November 6, 2007
A self-driving SUV called Boss made history by driving swiftly and safely while sharing the road with human drivers and other robots. The feat earned Carnegie Mellon University's Tartan Racing first place in the DARPA Urban Challenge.
Officials of the Defense Advanced Research Projects Agency (DARPA) declared Boss the winner of the Nov. 3 event, which pitted 11 autonomous vehicles against each other on a course of suburban/urban roadways. The first place prize includes a $2 million cash award.
After reviewing judges' scorecards overnight, DARPA officials concluded that Boss, a robotized 2007 Chevy Tahoe, followed California driving laws as it navigated the course and that it operated in a safe and stable manner.
Faculty, students, and alumni from the Department of Electrical and Computer Engineering (ECE) were among the contributors to the 45-member Tartan Racing team.
"The success of Carnegie Mellon's Tartan Racing team in the DARPA Urban Challenge is a consequence of both technology and teamwork," said ECE Department Head T.E. (Ed) Schlesinger, a member of the team. "This effort required the very best of everyone involved and the entire team is to be congratulated on an outstanding effort over the many months leading up to this tremendous result."
The longstanding GM-Carnegie Mellon Collaborative Research Lab (GM-CM CRL) brought hardware integration and system engineering skills to the squad. The GM-CM CRL research takes on challenges that aim to transform the face of automotive technologies. Raj Rajkumar, Professor of ECE and Co-Director of the GM-CM CRL, led the systems engineering group for the project and was a member of the steering board for the Tartan Racing consortium. He predicts that autonomous driving is the next revolution in automobiles.
"Horse-driven carriages were replaced by human-driven autos in the 20th century. We will see autonomously driven vehicles in the first half of the 21st century, changing transportation again forever," he said.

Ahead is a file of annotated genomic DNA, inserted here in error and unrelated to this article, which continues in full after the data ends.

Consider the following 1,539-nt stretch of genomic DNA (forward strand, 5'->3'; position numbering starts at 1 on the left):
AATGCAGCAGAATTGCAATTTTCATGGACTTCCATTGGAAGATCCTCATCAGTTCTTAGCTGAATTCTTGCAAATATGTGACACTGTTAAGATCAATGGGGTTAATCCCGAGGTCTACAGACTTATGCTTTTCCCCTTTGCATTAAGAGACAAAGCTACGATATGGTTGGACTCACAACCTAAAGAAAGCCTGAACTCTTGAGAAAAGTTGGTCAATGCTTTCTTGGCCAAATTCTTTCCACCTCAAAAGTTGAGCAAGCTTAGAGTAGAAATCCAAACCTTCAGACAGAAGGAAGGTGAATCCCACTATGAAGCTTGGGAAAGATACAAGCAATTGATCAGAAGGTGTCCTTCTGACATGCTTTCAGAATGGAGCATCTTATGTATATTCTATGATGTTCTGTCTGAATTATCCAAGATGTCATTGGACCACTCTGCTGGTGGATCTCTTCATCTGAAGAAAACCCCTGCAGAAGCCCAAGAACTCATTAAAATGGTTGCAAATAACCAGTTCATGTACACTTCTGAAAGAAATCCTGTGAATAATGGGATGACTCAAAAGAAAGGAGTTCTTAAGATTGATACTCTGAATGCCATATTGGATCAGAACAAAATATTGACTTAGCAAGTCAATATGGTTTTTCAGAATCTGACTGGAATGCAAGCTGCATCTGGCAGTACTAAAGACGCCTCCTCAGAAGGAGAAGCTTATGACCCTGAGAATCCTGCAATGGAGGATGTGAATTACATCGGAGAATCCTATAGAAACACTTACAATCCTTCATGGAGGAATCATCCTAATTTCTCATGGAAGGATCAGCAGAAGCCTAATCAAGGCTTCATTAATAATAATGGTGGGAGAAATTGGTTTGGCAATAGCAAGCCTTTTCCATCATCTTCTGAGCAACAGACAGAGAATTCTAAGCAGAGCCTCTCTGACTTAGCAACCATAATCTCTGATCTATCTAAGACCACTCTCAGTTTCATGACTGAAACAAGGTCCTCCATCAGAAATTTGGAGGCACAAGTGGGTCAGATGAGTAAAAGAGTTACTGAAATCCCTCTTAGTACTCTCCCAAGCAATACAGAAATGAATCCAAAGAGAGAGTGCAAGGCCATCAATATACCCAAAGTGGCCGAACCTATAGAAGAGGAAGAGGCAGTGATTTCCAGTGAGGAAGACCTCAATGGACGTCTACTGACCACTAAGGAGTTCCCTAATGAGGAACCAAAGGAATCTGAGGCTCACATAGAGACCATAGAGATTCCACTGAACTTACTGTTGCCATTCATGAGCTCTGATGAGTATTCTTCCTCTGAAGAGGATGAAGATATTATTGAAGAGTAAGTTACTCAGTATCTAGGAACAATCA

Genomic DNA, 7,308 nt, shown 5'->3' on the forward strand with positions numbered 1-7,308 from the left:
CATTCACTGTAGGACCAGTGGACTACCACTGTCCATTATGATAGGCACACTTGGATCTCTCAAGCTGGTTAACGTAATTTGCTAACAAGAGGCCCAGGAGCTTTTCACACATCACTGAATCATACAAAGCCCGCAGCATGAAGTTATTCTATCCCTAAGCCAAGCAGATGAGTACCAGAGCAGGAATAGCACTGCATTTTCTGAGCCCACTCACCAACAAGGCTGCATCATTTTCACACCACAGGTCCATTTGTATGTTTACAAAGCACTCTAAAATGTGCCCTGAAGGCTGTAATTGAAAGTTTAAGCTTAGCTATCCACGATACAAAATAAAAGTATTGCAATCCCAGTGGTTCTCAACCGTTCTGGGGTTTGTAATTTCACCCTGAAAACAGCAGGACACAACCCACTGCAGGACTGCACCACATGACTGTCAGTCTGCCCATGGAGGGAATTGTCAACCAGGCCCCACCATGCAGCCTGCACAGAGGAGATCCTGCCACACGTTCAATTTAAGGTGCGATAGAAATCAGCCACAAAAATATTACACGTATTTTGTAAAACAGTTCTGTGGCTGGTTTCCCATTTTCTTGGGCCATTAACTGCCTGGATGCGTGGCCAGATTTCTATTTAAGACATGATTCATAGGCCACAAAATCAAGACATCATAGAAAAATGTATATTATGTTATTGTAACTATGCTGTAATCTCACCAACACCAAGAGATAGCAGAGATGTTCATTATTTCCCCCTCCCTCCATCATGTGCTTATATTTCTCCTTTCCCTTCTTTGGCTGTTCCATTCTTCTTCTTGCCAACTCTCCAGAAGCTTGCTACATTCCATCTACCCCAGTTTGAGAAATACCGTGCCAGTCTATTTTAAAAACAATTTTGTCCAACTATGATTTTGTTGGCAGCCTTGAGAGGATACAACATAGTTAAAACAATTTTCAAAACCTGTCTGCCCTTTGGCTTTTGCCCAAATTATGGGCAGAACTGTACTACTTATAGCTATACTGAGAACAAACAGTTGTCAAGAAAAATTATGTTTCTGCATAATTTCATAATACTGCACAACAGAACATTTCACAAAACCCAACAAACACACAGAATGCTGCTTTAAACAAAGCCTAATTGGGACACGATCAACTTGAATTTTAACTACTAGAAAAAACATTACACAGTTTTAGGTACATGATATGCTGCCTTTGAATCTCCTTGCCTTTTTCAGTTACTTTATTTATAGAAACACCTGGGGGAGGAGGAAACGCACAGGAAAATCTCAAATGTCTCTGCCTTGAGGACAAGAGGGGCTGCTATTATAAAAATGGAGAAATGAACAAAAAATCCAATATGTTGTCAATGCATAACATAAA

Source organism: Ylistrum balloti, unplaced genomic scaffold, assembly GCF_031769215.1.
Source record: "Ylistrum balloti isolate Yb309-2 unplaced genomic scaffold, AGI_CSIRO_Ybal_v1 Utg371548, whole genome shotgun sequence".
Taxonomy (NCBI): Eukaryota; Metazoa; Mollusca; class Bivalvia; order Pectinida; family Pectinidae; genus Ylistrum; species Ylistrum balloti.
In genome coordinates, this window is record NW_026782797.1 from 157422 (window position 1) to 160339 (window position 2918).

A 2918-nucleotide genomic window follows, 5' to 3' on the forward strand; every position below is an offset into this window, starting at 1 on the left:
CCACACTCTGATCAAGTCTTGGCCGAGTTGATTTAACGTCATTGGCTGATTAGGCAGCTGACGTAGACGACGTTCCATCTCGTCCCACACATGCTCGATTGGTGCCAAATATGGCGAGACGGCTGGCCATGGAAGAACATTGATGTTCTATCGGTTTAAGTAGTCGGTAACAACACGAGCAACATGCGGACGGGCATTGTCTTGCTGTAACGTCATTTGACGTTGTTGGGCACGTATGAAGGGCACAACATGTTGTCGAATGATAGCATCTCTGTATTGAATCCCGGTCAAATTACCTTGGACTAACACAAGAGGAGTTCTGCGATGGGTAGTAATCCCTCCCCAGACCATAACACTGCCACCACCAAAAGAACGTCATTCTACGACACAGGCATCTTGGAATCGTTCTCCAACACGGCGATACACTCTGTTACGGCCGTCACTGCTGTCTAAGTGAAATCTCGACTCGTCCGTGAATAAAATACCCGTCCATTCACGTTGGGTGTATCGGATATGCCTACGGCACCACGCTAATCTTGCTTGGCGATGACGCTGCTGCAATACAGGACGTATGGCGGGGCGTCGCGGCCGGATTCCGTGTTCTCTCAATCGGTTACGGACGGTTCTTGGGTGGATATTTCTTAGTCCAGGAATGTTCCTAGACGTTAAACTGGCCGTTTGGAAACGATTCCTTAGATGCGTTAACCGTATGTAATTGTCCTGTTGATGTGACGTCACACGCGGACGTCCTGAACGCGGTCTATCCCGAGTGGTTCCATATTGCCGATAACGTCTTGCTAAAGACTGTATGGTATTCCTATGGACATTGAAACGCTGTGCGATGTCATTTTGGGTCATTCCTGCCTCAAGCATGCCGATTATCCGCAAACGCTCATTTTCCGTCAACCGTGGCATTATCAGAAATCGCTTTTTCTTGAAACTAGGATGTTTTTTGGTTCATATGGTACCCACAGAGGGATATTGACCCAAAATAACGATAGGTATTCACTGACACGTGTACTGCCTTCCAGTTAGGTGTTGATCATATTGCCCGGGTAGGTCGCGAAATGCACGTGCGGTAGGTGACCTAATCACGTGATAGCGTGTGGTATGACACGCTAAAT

"Consumer vehicles, cargo trucks, delivery vehicles, and mining/construction equipment will become autonomous. Every auto owner will be able to afford a 24x7 chauffeur and valet." He added: "Fatalities from automobile crashes will near zero and the impact of accident injuries will be greatly reduced. Traffic congestion will become manageable."
"The DARPA Urban Challenge has successfully demonstrated that the foundational capabilities to make this vision a reality already exist today. The energetic participation and the high-quality performance of several teams, including Stanford and Virginia Tech, are a continuing testament to the breadth and depth of the creativity and interest in this technology," Rajkumar reported.
He continued: "Tartan Racing's win is an exemplar of how a long-term relationship between sponsors like GM and Carnegie Mellon can be leveraged to take on grand challenges and succeed."
Besides Rajkumar and Schlesinger, another ECE affiliated faculty member in the group was Senior Systems Scientist John Dolan, who led the behaviors team for the Urban Challenge.
In addition to GM, Caterpillar and Continental AG, Tartan Racing's sponsors include Intel, Google, Applanix, TeleAtlas, NetApp, Vector CANTech, Ibeo, Mobileye, HP, CarSim, CleanPower Resources, M/A-Com and McCabe Software.
Source: Carnegie Mellon News
Pictured is Boss, the self-driving SUV that earned Tartan Racing first place in the DARPA Urban Challenge. Photo courtesy of Tartan Racing.